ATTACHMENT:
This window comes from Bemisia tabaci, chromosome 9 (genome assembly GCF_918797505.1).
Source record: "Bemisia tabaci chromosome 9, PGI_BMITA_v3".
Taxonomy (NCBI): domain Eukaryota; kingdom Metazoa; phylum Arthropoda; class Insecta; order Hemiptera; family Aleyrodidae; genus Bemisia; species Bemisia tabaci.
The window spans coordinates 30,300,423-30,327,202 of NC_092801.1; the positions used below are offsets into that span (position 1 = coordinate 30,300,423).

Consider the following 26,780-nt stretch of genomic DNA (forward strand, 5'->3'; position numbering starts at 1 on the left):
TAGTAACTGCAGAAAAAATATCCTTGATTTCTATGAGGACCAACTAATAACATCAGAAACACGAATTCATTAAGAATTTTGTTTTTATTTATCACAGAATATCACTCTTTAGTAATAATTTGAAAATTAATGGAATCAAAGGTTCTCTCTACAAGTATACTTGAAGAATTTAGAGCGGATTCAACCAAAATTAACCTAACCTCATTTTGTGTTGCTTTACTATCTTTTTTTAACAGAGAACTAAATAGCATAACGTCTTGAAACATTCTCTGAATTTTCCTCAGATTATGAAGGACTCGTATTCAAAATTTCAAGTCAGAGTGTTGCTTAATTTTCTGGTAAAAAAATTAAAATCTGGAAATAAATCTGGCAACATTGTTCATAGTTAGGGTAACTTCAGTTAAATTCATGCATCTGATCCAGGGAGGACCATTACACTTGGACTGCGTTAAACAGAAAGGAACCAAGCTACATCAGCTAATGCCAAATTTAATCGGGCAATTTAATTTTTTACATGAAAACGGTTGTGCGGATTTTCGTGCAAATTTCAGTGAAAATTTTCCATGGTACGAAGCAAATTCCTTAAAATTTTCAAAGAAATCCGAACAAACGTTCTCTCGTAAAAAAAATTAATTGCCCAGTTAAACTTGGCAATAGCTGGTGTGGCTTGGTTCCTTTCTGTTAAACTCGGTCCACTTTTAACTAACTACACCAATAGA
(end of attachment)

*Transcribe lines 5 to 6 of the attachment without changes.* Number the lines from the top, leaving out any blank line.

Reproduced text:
Consider the following 26,780-nt stretch of genomic DNA (forward strand, 5'->3'; position numbering starts at 1 on the left):
TAGTAACTGCAGAAAAAATATCCTTGATTTCTATGAGGACCAACTAATAACATCAGAAACACGAATTCATTAAGAATTTTGTTTTTATTTATCACAGAATATCACTCTTTAGTAATAATTTGAAAATTAATGGAATCAAAGGTTCTCTCTACAAGTATACTTGAAGAATTTAGAGCGGATTCAACCAAAATTAACCTAACCTCATTTTGTGTTGCTTTACTATCTTTTTTTAACAGAGAACTAAATAGCATAACGTCTTGAAACATTCTCTGAATTTTCCTCAGATTATGAAGGACTCGTATTCAAAATTTCAAGTCAGAGTGTTGCTTAATTTTCTGGTAAAAAAATTAAAATCTGGAAATAAATCTGGCAACATTGTTCATAGTTAGGGTAACTTCAGTTAAATTCATGCATCTGATCCAGGGAGGACCATTACACTTGGACTGCGTTAAACAGAAAGGAACCAAGCTACATCAGCTAATGCCAAATTTAATCGGGCAATTTAATTTTTTACATGAAAACGGTTGTGCGGATTTTCGTGCAAATTTCAGTGAAAATTTTCCATGGTACGAAGCAAATTCCTTAAAATTTTCAAAGAAATCCGAACAAACGTTCTCTCGTAAAAAAAATTAATTGCCCAGTTAAACTTGGCAATAGCTGGTGTGGCTTGGTTCCTTTCTGTTAAACTCGGTCCACTTTTAACTAACTACACCAATAGA